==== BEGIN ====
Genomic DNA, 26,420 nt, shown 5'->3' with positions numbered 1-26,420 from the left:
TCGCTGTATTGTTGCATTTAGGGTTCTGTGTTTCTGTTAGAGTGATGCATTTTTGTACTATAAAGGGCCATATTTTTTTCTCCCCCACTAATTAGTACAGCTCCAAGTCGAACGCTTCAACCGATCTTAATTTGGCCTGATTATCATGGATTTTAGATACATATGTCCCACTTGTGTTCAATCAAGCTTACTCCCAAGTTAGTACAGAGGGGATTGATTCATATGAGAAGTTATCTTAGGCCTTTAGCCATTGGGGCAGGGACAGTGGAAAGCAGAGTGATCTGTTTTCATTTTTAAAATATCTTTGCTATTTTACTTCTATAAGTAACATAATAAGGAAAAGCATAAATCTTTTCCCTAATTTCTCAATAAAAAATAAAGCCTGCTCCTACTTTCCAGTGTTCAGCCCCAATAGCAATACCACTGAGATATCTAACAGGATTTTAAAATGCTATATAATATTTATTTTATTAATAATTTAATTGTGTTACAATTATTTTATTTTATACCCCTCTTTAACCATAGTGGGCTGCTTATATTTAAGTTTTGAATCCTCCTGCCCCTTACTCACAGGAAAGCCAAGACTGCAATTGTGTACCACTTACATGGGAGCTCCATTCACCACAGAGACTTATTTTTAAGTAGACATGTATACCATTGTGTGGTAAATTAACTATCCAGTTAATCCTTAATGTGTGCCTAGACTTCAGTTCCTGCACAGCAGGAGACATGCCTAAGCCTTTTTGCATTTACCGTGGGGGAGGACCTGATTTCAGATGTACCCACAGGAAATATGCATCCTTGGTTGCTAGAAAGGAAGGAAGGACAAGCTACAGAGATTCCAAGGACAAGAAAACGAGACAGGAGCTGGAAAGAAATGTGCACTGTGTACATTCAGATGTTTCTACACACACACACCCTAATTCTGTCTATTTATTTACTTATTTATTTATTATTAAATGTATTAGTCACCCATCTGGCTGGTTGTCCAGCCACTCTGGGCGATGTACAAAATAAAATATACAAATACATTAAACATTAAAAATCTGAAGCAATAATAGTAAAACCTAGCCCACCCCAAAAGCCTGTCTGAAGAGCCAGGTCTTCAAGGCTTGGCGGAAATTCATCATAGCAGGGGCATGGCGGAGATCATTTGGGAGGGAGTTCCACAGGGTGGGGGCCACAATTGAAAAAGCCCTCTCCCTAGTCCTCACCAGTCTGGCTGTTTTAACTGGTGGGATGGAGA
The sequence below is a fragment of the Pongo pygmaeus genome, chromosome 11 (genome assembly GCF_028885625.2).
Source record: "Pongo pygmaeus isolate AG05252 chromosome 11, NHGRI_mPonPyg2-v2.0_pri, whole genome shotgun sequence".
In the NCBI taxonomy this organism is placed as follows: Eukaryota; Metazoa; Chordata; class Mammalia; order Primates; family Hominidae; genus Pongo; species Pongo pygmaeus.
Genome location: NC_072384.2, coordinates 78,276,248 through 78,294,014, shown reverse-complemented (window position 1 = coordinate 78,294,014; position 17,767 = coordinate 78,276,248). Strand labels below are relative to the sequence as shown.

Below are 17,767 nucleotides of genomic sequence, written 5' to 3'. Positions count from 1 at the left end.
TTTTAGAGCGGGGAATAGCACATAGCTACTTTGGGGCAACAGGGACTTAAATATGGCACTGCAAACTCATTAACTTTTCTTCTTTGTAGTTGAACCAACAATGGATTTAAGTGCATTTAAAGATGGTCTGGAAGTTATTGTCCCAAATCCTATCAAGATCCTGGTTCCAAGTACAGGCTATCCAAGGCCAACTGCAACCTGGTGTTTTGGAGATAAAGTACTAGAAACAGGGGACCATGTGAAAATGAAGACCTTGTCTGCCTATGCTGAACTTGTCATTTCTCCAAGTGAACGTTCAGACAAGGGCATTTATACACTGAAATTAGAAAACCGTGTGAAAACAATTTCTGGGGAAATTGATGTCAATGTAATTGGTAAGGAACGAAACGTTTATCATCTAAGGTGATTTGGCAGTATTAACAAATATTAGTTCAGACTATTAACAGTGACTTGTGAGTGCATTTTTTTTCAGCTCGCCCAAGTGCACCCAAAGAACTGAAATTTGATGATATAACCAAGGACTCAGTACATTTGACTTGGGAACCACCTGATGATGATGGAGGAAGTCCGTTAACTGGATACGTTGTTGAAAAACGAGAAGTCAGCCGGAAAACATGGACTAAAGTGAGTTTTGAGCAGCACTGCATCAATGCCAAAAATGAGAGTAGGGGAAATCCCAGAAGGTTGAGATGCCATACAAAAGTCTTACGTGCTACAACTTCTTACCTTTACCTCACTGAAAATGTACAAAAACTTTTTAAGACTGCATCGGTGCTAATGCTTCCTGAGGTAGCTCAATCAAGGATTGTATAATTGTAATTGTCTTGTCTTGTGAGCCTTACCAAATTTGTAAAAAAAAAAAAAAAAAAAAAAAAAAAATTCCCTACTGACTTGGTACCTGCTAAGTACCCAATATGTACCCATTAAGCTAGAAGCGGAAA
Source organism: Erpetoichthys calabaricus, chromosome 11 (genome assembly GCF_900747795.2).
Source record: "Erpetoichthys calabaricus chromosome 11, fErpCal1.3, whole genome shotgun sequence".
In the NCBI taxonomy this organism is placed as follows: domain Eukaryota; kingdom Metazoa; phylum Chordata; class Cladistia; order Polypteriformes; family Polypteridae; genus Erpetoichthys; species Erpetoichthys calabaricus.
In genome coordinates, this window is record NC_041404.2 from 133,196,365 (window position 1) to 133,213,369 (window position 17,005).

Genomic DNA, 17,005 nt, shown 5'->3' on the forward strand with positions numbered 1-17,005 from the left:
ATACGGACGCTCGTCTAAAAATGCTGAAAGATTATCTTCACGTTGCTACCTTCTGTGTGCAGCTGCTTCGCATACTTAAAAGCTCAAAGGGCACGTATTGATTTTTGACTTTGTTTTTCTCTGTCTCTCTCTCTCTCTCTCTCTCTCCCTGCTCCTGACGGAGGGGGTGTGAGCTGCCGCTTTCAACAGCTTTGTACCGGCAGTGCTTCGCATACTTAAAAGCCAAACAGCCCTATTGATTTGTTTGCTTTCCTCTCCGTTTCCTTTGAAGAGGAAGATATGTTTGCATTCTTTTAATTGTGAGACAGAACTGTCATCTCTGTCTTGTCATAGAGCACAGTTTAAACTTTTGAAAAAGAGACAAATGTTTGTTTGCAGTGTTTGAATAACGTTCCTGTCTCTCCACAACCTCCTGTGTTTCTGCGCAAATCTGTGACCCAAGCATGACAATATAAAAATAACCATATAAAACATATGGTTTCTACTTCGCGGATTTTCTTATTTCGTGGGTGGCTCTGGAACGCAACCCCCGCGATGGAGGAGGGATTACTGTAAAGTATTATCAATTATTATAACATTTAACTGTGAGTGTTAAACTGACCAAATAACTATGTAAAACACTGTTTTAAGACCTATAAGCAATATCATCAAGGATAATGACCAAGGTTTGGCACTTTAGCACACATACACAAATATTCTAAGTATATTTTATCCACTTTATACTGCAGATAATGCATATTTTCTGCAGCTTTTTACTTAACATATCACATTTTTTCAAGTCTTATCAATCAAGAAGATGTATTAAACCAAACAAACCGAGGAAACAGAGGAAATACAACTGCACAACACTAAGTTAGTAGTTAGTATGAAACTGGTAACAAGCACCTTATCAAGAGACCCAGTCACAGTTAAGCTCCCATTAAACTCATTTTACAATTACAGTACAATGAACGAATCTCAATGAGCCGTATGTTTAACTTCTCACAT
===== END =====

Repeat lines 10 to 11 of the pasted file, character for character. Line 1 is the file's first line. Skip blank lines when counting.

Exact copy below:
Source record: "Erpetoichthys calabaricus chromosome 11, fErpCal1.3, whole genome shotgun sequence".
In the NCBI taxonomy this organism is placed as follows: domain Eukaryota; kingdom Metazoa; phylum Chordata; class Cladistia; order Polypteriformes; family Polypteridae; genus Erpetoichthys; species Erpetoichthys calabaricus.